Ian Rosenberger: Trash for Dignity

Ian Rosenberger visited Haiti in the aftermath of the 2010 earthquake, mainly to photograph the wreckage. What he saw, and who he met changed his life - and spawned a whole new business. One dedicated to making money out of returning dignity and cleaning up dangerous plastic waste. By Jeremy Torr.

 Ian Rosenberger, CEO, Thread International. Courtesy Thread.

Ian Rosenberger, CEO, Thread International. Courtesy Thread.

Pittsburgh, August 29, 2018. Ian Rosenberger first rose to fame as a contestant on TV’s Survivor back in 2005. He didn’t do that well and was rapidly voted out. Undaunted, he signed up at Pennsylvania State University to study agriculture and education. Coming from an established family of horse breeders, he looked set to settle down on the farm.

However, his future was sidestepped by events, shortly after the Haiti earthquake in January 2010. He visited the island immediately after, and in the process met and bonded with the people and their incredible resilience in the face of such a terrible event. But although some 300,000 people were killed and millions affected by the quake, Rosenberger says that one of the biggest emotional effects on him was seeing the cycle of poverty that the people were being forced to live in.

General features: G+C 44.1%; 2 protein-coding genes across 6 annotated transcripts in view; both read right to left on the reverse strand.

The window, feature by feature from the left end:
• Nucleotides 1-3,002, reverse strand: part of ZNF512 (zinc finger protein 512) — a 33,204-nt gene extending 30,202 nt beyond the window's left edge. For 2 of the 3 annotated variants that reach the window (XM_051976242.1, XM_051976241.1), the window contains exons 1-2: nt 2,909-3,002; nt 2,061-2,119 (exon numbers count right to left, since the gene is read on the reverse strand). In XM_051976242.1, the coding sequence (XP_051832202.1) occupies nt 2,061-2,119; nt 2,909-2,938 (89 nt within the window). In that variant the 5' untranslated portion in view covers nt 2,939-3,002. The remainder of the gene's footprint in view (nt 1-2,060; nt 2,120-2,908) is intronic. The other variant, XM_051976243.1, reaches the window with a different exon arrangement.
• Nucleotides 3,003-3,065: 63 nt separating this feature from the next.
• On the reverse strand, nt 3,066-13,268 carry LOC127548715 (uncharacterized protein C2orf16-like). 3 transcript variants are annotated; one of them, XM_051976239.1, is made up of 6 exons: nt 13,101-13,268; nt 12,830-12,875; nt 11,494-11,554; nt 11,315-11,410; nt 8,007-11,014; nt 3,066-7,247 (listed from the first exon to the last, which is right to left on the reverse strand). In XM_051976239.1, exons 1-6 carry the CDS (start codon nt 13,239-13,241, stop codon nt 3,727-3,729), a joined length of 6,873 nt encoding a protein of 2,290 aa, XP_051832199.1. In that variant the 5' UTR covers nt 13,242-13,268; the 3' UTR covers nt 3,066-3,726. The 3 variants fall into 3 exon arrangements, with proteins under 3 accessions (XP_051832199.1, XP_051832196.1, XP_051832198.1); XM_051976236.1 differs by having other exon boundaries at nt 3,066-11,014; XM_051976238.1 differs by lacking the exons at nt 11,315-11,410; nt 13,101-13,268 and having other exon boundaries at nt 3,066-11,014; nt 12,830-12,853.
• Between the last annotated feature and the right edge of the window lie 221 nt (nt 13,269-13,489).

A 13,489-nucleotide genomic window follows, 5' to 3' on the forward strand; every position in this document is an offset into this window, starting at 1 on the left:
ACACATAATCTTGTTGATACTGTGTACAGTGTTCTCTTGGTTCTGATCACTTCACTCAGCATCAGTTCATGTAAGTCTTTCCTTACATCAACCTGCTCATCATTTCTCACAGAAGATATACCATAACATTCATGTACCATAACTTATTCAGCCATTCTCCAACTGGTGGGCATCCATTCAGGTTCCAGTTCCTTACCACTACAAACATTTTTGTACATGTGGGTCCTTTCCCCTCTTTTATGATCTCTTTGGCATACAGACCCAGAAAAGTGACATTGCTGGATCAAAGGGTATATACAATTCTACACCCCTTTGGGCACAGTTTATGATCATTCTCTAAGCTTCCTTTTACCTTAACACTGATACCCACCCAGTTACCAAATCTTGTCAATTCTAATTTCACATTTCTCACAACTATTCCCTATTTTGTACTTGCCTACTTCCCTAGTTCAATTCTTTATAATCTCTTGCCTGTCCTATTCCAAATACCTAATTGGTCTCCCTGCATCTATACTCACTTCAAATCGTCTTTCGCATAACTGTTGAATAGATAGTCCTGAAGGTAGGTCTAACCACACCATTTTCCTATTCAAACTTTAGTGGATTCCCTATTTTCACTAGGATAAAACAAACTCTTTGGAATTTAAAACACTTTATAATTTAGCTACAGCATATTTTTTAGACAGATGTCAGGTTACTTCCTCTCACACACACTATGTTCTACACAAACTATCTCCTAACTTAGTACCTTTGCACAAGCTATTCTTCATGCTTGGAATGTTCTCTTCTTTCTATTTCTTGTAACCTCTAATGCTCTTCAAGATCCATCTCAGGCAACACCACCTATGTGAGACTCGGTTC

Timberland is now producing boots made with recycled fabric. Courtesy Thread.

Timberland is now producing boots made with recycled fabric. Courtesy Thread.

“I realised then, that poverty has nothing to do with money,” he says. “It has to do with the absence of wealth, the absence of dignity, and the lack of access.” That realisation changed his life, and nudged him in the direction he has taken since then.

Today, Rosenberger is the CEO of a for-profit company, Thread International, which supplies global brands like Timberland, Reebok, Aerie and Marmot with raw materials. They use Thread materials for their products. Materials that not only allow for quality apparel to be retailed in developed countries, but also bring jobs and dignity to the people of Haiti. And just as importantly, help clear up one of the country’s biggest problems: its mountains of discarded plastic waste.